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Bigger, greener Bend? UGB expansion, climate action plans advance


Two issues about Bend’s future shared center stage at City Hall on Wednesday, as councilors gave the initial nod to a revised. slimmed-down urban growth boundary expansion and also adopted a resolution to set city government goals to tackle climate change.

On Tuesday night, four city council candidates had talked about how to keep Bend livable and still accommodate new people moving to town. Bend is working on how to be bigger and greener at the same time.

Right now, there’s little room for Bend to grow. After five years of work, city councilors gave the unanimous “first reading” and moved toward formal adoption of a new urban growth boundary.

If passed,the amendment would allow the bend UGB to add 2,380 acres of land for housing, schools, parks and more.

State land-use law says every city must add enough land to accommodate 20 years of expected residential, industrial and commercial growth.

Several years ago, the state rejected a much larger Bend growth plan, saying the city needed add more housing on existing land first and avoid sprawl. Wednesday’s decision means the city should soon send its UGB plan to the state for review.

The second major issue of the night — setting goals for city government to reduce greenhouse gases and climate impacts.

“In this case ,you would say to your staff, build your budgets knowing that I’m going to try to find another position for our climate change,” Councilor Barb Campbell said.

Councilors debated adding a staff person to lead those efforts, and how to fund it.

“It seems like a backdoor way to use water and sewer bills to pay for these positions, does that make sense?” Councilor Casey Roats said.

But City Manager Eric King explained the connection in efforts to improve efficiency.

Mayor Jim Clinton said in other cities, such positions often wind up paying for themselves, because staff members find ways for the city to save money — a win-win.

“We’re trying for somebody who actually has time to be looking for grants, to be looking for funding,” Campbell said.

Councilors voted 5-2 Wednesday night to approve the climate action goals resolution, with Roats and Victor Chudowsky opposed.

Roats said he doesn’t doubt anyone’s good intentions, but said the city is being “philosophically inconsistent” when those who support the climate change move oppose a “carbon-neutral” hydroelectric facility at the end of the city’s new (and controversial) water pipeline.

He noted that emails to the council on the climate action proposal ran roughly 50-50, with comments like one person noting how the city doesn’t have the funds to pave formerly county streets in complete disrepair, such as Parrell Road.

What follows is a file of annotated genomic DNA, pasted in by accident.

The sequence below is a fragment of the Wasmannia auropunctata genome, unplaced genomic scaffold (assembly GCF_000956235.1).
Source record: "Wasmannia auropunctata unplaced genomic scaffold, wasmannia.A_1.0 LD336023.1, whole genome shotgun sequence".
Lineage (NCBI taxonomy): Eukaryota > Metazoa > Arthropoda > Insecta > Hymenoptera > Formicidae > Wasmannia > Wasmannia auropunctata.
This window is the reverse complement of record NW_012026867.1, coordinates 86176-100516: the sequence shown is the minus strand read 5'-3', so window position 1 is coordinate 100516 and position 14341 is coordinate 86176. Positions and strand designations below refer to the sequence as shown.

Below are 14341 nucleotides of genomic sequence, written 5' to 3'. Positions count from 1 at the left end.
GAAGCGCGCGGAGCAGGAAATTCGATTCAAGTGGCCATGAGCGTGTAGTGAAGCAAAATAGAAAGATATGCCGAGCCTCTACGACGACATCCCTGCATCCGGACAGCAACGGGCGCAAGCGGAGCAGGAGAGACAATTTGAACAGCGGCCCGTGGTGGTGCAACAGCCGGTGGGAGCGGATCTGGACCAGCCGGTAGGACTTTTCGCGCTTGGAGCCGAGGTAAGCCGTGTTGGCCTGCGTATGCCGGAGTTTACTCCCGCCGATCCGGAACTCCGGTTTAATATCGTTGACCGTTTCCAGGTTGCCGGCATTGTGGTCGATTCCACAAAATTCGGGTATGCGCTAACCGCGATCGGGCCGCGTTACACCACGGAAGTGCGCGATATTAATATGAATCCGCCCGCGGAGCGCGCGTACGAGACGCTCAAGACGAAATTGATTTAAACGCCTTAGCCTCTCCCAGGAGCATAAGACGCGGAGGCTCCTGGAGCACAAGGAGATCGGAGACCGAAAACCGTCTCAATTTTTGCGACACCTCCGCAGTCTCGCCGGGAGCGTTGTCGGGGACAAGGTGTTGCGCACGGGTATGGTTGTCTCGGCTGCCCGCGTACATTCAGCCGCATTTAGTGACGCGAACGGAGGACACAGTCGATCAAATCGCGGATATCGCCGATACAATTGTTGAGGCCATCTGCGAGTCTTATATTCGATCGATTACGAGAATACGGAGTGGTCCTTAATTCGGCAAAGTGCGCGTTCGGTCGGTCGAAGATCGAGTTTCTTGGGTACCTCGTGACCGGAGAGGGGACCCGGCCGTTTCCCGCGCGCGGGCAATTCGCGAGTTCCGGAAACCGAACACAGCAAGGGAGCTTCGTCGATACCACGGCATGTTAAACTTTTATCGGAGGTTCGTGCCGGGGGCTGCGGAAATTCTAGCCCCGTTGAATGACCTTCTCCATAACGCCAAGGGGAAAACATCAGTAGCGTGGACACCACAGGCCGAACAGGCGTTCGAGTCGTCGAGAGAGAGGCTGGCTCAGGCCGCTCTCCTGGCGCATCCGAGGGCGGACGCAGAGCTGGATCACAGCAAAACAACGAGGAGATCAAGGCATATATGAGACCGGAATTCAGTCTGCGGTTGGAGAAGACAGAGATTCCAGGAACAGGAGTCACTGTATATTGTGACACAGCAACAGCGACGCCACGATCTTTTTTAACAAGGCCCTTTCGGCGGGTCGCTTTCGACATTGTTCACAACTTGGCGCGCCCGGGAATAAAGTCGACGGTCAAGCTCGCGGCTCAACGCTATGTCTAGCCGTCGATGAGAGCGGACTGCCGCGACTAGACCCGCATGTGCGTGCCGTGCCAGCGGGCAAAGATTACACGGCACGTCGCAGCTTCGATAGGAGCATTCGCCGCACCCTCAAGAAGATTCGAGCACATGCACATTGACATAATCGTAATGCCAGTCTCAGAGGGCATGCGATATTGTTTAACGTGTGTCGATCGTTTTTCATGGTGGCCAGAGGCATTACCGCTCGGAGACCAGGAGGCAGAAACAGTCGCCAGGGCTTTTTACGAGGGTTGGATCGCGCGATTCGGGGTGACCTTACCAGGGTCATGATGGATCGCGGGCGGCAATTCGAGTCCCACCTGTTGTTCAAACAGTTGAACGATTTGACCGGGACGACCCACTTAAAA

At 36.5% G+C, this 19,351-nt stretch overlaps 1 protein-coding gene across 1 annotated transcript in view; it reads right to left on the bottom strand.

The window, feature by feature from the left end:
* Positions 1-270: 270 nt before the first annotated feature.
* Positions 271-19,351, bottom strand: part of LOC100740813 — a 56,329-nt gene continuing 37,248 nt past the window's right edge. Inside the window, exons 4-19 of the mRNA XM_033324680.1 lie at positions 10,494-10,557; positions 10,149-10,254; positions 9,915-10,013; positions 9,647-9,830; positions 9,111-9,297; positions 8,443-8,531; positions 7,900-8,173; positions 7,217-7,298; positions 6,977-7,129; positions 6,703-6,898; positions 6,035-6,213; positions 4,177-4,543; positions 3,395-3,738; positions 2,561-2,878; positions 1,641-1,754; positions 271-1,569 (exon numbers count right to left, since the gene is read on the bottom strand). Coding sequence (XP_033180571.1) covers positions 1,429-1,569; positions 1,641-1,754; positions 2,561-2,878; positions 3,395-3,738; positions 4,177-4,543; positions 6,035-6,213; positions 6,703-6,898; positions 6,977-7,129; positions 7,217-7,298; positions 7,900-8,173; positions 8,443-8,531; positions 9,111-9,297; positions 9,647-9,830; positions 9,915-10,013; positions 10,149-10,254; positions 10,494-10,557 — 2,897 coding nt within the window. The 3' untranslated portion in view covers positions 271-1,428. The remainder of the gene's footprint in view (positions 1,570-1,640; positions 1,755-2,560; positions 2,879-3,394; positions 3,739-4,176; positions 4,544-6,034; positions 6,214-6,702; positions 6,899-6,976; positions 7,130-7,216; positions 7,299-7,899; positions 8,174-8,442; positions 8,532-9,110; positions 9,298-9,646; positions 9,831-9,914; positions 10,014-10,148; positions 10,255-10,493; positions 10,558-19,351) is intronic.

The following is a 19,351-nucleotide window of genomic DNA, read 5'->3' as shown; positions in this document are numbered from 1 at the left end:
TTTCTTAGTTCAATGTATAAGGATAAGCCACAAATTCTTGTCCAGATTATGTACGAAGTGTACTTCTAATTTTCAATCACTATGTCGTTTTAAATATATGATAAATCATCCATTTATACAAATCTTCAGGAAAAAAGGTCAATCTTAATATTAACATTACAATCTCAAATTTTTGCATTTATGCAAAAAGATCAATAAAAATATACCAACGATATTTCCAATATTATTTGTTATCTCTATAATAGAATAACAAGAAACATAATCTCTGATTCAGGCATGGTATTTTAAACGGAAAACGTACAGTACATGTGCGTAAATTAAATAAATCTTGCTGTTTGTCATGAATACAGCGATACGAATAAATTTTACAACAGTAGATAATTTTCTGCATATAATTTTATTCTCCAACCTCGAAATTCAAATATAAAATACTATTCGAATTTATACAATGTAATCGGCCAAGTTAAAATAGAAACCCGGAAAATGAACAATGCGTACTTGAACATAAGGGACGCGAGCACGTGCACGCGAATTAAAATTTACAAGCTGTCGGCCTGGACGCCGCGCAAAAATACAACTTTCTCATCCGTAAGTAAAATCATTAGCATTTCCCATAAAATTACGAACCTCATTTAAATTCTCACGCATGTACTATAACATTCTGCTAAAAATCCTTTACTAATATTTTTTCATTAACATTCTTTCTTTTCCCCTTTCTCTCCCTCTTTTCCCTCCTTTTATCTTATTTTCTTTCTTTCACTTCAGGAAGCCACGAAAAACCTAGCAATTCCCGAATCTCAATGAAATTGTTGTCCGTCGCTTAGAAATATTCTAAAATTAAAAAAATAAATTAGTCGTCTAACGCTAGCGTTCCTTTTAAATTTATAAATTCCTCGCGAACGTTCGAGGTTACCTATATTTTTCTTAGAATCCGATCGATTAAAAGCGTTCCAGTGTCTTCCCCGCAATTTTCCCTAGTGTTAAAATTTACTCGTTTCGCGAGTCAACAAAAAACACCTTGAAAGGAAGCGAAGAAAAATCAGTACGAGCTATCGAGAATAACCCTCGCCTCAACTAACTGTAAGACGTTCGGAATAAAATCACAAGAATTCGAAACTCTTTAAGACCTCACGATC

Chudowsky questioned the message to the community from “aspirational” goals and targets, and repeated his view that if the goals are somehow met, “it’ll be due to a great extent to things beyond our control.”

But Councilor Doug Knight said he supported the “friendly, approachable climate action policy, while Campbell and Mayor Jim Clinton pointed out the U.S. recently signed onto a major climate agreement, as have 110 U.S. cities.

With a steering committee being formed to work on the details, there’s no doubt more discussion, debate and decisions are on the horizon, but the goal for many is clear — not just a bigger, but a greener and more livable Bend.

Central Oregon LandWatch, an opponent who appealed the initial 2009 UGB proposal, said it would have “allowed for massive sprawl” and expanded the city’s land area by more than 40 percent. But it called itself “a lead champion” of the current proposal.

Here’s more from their news release Wednesday:

“People live in Bend because we love to be near the beautiful mountains, forests, and high desert landscapes that surround Central Oregon,” said Connie Peterson, a Bend resident and native Oregonian. “This is a plan to accommodate Bend’s future population growth while protecting those natural surroundings. It is all made possible by Oregon’s visionary land use system”

In order to provide for compact development and efficient use of infrastructure, the plan focuses density and redevelopment in several “Opportunity Areas.” Brian Rankin, the city’s Long-Range Planning Manager, emphasizes that increased density in this plan is not designed for established neighborhoods.

“The Opportunity Areas where four to six story mixed-use development is allowed do not include any residential neighborhoods,” said Rankin. “These key redevelopment areas are to complement the existing neighborhoods so that more people have more options for economic services, grocery shops and dining out closer to where they live.”

The plan adds 2,380 acres to Bend’s Urban Growth Boundary and allows for zone changes in designated areas within the current city boundaries. Landowners who want to develop their land according to the new Comprehensive Plan rules will have to follow a public process that requires them to show how any development will affect transportation, sewer, water and other city infrastructure.

Central Oregon LandWatch has been involved in the public process, advocating for a limited expansion to prevent urban sprawl, protect wildlife habitat, encourage cost-effective growth, and foster affordable housing. LandWatch’s Executive Director, Paul Dewey, says his organization now supports the UGB proposal because “it is a carefully constructed plan that will lay the groundwork for creating the type of city Bend residents will enjoy 50 years from now. The stakes couldn’t have been higher and this community knocked it out of the park.”

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